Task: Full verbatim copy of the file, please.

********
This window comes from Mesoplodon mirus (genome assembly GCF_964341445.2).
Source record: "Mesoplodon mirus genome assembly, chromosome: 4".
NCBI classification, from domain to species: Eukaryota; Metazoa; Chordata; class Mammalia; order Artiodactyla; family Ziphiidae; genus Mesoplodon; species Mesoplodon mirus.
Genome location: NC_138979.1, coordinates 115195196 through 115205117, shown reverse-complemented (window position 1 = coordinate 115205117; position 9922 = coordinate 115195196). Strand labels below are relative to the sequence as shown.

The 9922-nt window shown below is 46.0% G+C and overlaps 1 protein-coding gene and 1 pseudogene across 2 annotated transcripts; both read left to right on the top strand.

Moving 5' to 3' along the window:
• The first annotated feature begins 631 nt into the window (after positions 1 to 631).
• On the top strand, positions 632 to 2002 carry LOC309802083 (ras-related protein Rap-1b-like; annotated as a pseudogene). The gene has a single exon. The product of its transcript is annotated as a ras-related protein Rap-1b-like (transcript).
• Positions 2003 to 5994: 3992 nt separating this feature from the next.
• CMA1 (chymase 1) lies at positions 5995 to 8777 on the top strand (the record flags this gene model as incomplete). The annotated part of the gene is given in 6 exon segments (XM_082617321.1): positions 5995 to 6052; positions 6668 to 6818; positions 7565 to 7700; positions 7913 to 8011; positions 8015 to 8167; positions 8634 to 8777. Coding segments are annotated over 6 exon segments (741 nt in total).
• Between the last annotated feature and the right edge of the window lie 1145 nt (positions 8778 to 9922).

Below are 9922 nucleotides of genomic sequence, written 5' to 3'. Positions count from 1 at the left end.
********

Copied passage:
This window comes from Mesoplodon mirus (genome assembly GCF_964341445.2).
Source record: "Mesoplodon mirus genome assembly, chromosome: 4".
NCBI classification, from domain to species: Eukaryota; Metazoa; Chordata; class Mammalia; order Artiodactyla; family Ziphiidae; genus Mesoplodon; species Mesoplodon mirus.
Genome location: NC_138979.1, coordinates 115195196 through 115205117, shown reverse-complemented (window position 1 = coordinate 115205117; position 9922 = coordinate 115195196). Strand labels below are relative to the sequence as shown.

The 9922-nt window shown below is 46.0% G+C and overlaps 1 protein-coding gene and 1 pseudogene across 2 annotated transcripts; both read left to right on the top strand.

Moving 5' to 3' along the window:
• The first annotated feature begins 631 nt into the window (after positions 1 to 631).
• On the top strand, positions 632 to 2002 carry LOC309802083 (ras-related protein Rap-1b-like; annotated as a pseudogene). The gene has a single exon. The product of its transcript is annotated as a ras-related protein Rap-1b-like (transcript).
• Positions 2003 to 5994: 3992 nt separating this feature from the next.
• CMA1 (chymase 1) lies at positions 5995 to 8777 on the top strand (the record flags this gene model as incomplete). The annotated part of the gene is given in 6 exon segments (XM_082617321.1): positions 5995 to 6052; positions 6668 to 6818; positions 7565 to 7700; positions 7913 to 8011; positions 8015 to 8167; positions 8634 to 8777. Coding segments are annotated over 6 exon segments (741 nt in total).
• Between the last annotated feature and the right edge of the window lie 1145 nt (positions 8778 to 9922).

Below are 9922 nucleotides of genomic sequence, written 5' to 3'. Positions count from 1 at the left end.